GAINESVILLE, Fla. - A way to detect fragments of broken brain cellsthat leak into the bloodstream may help doctors more quickly andprecisely treat people with severe head injuries or brain diseases, sayresearchers at the University of Florida's McKnight Brain Institute.
UF scientists have discovered they can use an approach similar toone commonly used in HIV or pregnancy testing to find bits of axons -nerve fibers that help brain cells communicate - in the blood andspinal fluid of laboratory rats modeling human spinal cord or traumaticbrain injuries.
The discovery could lead to tests for the clinic or battlefield todiagnose ailments with just a few drops of blood, bypassing cumbersomeand expensive CT or MRI brain scanning equipment. The researchersreport their findings in the current online edition of Biochemical andBiophysical Research Communications.
The cellular debris, derived from a protein called NF-H, was not foundin the blood or other fluids of healthy animals and humans. That leadsresearchers to believe it is a biomarker, a substance in blood thatsignals the presence of disease or injury.
"We could easily see that this particular protein is detectable verysoon after a disease starts or an injury occurs," said Gerry Shaw,Ph.D., a professor of neuroscience in the College of Medicine. "A lotmore of it is then released in the two or three days following a brainor spinal cord injury, which is interesting because it signals a kindof brain cell death that you could potentially do something abouttherapeutically."
The test would be helpful in emergency rooms or in combatsituations if it could be developed into a simple handheld device thatcould confirm brain or spinal injury.
"Shaken-soldier syndrome is a traumatic brain injury that shows inveterans who have survived roadside blasts," said Douglas Anderson,Ph.D., chairman of neuroscience at the McKnight Brain Institute whoparticipated in the research. "In patients who are unconscious but withno penetrating head wounds, it would be extremely helpful for emergencymedical technicians to test for a marker to see how severe the injuriesare. Then perhaps something can be done early on."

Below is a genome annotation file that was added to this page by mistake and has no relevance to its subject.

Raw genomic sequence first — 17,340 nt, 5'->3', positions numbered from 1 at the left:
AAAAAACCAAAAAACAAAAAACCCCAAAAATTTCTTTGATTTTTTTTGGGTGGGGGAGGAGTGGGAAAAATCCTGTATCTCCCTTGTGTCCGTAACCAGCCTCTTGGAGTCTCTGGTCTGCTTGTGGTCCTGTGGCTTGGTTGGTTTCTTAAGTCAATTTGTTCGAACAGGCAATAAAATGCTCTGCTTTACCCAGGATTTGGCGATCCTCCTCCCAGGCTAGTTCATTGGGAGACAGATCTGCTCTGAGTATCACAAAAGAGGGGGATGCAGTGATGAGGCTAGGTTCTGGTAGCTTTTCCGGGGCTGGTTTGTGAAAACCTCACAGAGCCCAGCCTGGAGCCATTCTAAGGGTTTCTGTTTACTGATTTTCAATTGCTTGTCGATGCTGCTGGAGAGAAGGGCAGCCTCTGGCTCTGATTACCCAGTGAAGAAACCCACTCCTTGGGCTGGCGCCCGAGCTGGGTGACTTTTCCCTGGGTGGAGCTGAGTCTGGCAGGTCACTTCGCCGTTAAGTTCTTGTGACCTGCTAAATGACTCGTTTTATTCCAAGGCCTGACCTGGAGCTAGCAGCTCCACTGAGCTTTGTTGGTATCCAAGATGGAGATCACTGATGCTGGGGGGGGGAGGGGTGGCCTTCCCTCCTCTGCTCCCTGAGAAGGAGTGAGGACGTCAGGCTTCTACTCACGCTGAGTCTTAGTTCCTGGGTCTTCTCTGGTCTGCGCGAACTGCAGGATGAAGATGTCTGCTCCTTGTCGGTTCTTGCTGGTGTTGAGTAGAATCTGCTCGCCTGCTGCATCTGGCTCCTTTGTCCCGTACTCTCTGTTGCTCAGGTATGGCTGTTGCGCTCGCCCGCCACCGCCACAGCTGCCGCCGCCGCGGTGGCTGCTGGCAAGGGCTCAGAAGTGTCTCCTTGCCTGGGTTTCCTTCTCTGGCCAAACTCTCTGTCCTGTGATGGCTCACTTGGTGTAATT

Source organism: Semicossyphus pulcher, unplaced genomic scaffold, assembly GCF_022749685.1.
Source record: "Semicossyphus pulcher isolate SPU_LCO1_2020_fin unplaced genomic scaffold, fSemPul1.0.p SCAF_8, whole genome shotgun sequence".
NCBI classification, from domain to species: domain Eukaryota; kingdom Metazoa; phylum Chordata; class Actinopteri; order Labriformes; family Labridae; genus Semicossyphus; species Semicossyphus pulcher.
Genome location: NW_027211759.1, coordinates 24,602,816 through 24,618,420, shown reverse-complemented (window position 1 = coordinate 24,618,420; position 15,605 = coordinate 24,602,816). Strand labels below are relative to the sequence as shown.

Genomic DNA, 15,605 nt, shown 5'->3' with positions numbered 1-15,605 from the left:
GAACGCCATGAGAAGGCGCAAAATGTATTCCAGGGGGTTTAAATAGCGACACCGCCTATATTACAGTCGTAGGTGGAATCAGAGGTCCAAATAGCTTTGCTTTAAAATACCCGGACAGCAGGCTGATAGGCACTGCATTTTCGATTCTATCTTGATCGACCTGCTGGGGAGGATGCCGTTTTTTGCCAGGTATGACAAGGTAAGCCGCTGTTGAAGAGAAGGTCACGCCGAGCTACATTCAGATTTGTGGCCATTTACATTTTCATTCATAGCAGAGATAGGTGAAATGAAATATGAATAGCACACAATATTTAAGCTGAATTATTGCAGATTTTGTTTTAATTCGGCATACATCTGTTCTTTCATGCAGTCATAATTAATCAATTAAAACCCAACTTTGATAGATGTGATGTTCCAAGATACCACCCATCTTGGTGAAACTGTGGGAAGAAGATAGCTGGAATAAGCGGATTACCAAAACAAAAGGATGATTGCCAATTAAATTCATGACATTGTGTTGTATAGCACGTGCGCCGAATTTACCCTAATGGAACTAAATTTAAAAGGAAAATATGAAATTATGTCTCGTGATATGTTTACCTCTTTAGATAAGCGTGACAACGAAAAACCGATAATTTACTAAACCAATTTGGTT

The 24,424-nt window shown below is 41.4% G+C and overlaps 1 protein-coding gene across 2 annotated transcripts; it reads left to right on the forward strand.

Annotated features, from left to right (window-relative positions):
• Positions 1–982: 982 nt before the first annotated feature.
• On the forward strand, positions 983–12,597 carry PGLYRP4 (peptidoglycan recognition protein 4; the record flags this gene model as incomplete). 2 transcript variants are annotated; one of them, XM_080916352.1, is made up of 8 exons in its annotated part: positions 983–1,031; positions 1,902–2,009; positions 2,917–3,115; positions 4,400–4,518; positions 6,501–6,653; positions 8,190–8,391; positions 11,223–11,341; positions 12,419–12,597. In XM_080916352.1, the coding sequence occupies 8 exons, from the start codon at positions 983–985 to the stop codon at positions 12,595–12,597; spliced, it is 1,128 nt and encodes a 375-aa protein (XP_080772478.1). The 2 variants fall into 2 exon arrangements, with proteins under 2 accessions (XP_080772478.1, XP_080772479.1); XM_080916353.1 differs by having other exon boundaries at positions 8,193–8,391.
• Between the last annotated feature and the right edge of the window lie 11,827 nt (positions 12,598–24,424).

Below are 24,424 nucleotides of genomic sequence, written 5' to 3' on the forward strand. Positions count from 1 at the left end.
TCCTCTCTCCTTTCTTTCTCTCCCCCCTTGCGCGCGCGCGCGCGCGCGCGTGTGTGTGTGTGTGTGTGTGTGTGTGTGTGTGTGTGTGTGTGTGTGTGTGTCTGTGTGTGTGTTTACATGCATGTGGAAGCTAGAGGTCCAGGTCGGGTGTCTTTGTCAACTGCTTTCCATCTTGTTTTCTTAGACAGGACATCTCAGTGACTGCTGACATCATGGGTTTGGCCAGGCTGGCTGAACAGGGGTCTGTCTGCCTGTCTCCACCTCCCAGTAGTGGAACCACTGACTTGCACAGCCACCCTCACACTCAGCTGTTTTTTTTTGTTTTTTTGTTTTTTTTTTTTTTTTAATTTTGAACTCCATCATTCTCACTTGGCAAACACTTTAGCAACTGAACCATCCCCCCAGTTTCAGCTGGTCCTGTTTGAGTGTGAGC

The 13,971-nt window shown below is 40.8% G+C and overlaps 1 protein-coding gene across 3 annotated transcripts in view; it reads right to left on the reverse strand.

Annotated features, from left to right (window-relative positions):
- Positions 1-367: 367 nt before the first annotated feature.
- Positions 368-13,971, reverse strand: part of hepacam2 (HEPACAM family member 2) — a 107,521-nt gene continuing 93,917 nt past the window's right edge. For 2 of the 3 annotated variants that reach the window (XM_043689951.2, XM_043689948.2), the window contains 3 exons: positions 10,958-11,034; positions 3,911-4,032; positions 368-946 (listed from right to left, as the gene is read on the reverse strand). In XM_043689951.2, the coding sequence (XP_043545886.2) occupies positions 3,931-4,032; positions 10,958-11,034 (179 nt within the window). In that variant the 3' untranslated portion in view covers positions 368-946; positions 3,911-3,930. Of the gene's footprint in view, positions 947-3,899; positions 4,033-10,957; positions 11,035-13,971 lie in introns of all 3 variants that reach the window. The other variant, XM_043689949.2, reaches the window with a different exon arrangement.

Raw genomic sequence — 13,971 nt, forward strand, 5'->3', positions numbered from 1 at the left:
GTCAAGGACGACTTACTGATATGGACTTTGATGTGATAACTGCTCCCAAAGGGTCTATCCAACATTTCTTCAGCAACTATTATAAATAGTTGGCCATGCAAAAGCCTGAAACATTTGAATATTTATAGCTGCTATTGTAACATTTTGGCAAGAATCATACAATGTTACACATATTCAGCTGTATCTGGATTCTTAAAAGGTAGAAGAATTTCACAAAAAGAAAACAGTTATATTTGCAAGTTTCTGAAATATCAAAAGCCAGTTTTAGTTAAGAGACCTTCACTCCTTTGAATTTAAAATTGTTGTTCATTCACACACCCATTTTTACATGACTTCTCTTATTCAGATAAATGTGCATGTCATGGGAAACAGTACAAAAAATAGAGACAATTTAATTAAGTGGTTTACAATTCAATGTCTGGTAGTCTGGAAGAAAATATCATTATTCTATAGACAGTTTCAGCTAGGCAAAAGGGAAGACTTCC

Shaw, who, along with UF, has interest in a company to market thebiotechnology, said studies already under way will seek to determinewhether the protein is detectable in people who have had strokes or whosuffer from amyotrophic lateral sclerosis, a debilitating disorderfrequently referred to as ALS or Lou Gehrig's disease. Further studieswill evaluate patients suffering from Alzheimer's disease and otherserious damage and disease states of the nervous system.
Drug researchers can already use the technique to monitor theeffectiveness of experimental medicines in animal models of stroke andtraumatic brain injury.
"This may become an important clinical marker, but it's also importantin terms of experimental work for basic scientists," said Dena Howland,Ph.D., an assistant professor of neuroscience at UF who investigatestherapies for spinal cord repair and another of the paper's authors."It's a way for us to assess whether our interventions are working."
Investigators detect the NF-H protein with a widely usedscreening method called an ELISA, short for enzyme-linked immunosorbentassay. Versions of it are used to test women for pregnancy and screenpatients for HIV. It uses components of the immune system calledantibodies, which have a natural affinity to latch onto certaincompounds.
In this case, Shaw developed antibodies that react positively to thepresence of NF-H. The structure of the molecule lends itself to easydetection, because it contains protein sequences that are repeateddozens of times, each of which can be bound by a detection antibody,increasing the sensitivity of the test. Other potential biomarkers maybe identifiable by only one short, non-repeating sequence, making thetask more difficult.
"NF-H is a very stable protein; one that does not degrade easily," saidJean-Pierre Julien, Canada research chair in the mechanisms ofneurodegeneration at theUniversitéLaval in Quebec, who was not connected with the UF study. "It makessense that when there is damage to axons this protein would be releasedand would be detectable."
The next step is for researchers to determine whether the release ofNF-H is a universal characteristic of all brain injury and disease.
If so, scientists hope the test will give early warning of disorderssuch as ALS, Parkinson's disease and Alzheimer's disease, which do muchdamage before actual symptoms appear in patients.
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